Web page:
Posts Tagged ‘quantitative easing’

IMF Forecasts First Global Economic Contraction In 60 Years

March 19th, 2009 Comments off
The International Monetary Fund has joined the chorus of organizations and economic think tanks that have concluded that the Global Economic Crisis is unprecedented in its repercussions. In a report prepared in connection with the G20 Finance Ministers meeting held in London, the IMF offered an economic forecast saturated with gloom. For the first time in 60 years, the IMF report states, the entire global economy will experience a net contraction. The current IMF estimate is negative growth in 2009 of between .5 and 1 %, compared to a forecast of only two months ago still projecting net global growth, though at anemic levels. Thus, the IMF mirrors a similar forecast issued by the World Bank only a few weeks ago.

There is not even a glimmer of optimism in the IMF forecast, except in the sense that some regions will contract at slower levels than others. Japan is projected to decline by 5.8 %, with lower but still shattering levels of economic contraction in the United States, the United Kingdom and Eurozone. Emerging markets, especially Eastern Europe, are assessed as being particularly vulnerable to the turbulence being unleashed by the Global Economic Crisis. “The risks are largest for emerging countries that rely on cross-border flows to finance current account deficits,” concludes the IMF in reference to the impact the global financial crisis and credit crunch have had on the debt-dependant economies of Eastern Europe.

Reading between the lines of the IMF forecast, it is clear that the contraction ratios would be even more severe, but are in effect being masked to a certain degree by so-called economic stimulus programs. In effect, future tax money is being borrowed to artificially create employment in the near term. However, the IMF report alludes to the challenges to be faced in 2010, when less stimulus spending is projected, especially in Europe. This is already a source of contention between the United States, which is currently projecting a deficit of 12% of her GDP, and the European Union where, in comparison, a much lower ratio is being allocated within the Eurozone. The UK, however, is forecast by the IMF to have attained a fiscal deficit in 2010 that will comprise 11% of her GDP, nearly the same percentage as is the case with the US federal budget.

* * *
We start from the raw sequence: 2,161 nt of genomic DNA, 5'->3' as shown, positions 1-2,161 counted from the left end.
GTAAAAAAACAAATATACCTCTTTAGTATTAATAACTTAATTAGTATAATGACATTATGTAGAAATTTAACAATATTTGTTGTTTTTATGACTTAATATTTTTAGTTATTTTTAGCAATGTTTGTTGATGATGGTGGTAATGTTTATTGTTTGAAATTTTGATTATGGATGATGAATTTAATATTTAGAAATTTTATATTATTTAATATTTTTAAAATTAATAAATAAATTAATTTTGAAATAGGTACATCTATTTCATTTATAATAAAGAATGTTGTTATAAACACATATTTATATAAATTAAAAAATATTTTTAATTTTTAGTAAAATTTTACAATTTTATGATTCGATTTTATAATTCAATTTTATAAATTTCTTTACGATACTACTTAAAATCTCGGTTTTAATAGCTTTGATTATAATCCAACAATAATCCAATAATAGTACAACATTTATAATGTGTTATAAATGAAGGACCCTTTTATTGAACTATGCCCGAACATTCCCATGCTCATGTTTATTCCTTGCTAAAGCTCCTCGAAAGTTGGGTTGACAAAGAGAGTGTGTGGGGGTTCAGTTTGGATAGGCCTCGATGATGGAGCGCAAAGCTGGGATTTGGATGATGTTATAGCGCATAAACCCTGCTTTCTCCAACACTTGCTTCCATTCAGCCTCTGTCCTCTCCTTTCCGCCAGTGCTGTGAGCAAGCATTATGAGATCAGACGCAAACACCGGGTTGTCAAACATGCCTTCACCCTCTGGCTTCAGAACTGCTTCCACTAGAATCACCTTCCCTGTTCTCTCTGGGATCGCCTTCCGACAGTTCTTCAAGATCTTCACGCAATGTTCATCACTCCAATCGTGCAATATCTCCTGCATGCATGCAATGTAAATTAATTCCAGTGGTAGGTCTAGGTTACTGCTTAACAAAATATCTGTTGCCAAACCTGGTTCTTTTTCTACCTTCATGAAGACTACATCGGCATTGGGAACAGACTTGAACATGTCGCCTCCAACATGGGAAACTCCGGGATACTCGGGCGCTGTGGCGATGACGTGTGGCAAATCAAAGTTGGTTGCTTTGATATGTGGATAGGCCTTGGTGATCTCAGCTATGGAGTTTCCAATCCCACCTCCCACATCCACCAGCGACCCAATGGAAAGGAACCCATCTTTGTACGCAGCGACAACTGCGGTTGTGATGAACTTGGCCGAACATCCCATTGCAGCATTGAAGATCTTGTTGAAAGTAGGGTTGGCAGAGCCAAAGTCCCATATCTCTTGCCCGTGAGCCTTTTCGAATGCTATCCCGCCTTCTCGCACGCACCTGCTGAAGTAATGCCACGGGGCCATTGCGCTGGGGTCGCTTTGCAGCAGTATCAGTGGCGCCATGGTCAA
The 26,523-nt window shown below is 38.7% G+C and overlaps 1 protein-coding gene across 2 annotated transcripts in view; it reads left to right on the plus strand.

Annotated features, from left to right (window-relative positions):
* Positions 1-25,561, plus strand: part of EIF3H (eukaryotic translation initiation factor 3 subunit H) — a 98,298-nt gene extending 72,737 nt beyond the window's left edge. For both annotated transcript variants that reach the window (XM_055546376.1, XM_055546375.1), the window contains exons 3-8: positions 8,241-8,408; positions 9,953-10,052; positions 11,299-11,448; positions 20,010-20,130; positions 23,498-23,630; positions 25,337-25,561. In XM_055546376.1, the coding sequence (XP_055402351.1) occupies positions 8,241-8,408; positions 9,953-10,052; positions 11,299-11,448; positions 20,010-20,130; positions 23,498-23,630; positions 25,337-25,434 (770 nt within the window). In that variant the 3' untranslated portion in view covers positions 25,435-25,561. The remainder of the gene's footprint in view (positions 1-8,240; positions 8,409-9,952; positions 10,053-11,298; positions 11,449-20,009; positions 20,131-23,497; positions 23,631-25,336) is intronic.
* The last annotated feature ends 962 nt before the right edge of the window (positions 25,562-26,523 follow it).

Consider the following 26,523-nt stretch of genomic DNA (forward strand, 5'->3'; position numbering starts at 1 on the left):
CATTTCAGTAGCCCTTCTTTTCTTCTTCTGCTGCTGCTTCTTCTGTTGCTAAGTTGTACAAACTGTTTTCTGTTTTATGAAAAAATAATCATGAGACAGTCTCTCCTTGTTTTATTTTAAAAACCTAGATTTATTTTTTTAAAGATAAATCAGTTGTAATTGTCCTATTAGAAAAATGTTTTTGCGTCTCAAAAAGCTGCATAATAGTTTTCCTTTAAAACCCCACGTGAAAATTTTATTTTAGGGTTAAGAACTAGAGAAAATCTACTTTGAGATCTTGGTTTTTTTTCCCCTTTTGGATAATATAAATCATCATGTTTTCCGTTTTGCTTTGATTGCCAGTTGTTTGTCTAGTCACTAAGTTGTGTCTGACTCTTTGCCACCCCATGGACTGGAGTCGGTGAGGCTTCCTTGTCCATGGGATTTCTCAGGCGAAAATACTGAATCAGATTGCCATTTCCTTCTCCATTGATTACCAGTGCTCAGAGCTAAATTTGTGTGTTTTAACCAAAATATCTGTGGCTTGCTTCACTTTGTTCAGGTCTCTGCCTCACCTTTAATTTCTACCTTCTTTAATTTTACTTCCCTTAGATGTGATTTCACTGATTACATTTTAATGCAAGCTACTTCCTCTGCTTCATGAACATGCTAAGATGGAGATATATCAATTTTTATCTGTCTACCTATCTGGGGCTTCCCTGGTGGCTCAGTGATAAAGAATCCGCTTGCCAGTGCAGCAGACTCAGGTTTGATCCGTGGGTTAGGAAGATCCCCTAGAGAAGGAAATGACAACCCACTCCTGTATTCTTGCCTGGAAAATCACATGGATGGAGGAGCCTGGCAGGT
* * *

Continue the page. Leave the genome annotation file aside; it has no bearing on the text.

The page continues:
With deficits soaring and projections of global economic contraction multiplying, the U.S. Federal Reserve has made its own unique contribution to the toxic brew being stirred in the midst of our worldwide economic catastrophe. As I have previously warned in my earlier blog comments regarding Ben Bernanke and quantitative easing, the Fed has now officially announced that it will fire up the printing presses and conjure out of thin air $1.2 trillion of freshly minted fiat currency, which it will utilize for purchasing Treasury bonds and mortgage-backed securities. This is an act of desperation, devoid of any long-term strategic framework. In a panic to achieve a short-term reversal of economic fortunes in the U.S., the all-powerful Federal Reserve has embarked upon an experiment in quantitative easing and government debt-monetization that will inevitably unleash the dangerous prospect of hyperinflation. Defenders of the Fed’s reckless gamble with America’s fiscal and monetary health will argue that currently deflation is a much greater danger than hyperinflation. This is accurate only in a very short-term time horizon. If anything, the Global Economic Crisis has shown how powerful financial and economic currents can be turned around on a dime. Last summer, the price of oil skyrocketed, reaching levels of nearly $150 per barrel, with serious financial analysts projecting a much higher price in the near future. Within a matter of weeks, the world witnessed a radical reversal in the price of oil and other commodities. I mention this as a warning that disastrous policy measures being enacted by the Fed can transform deflation into hyperinflation much more rapidly than can presently be envisioned.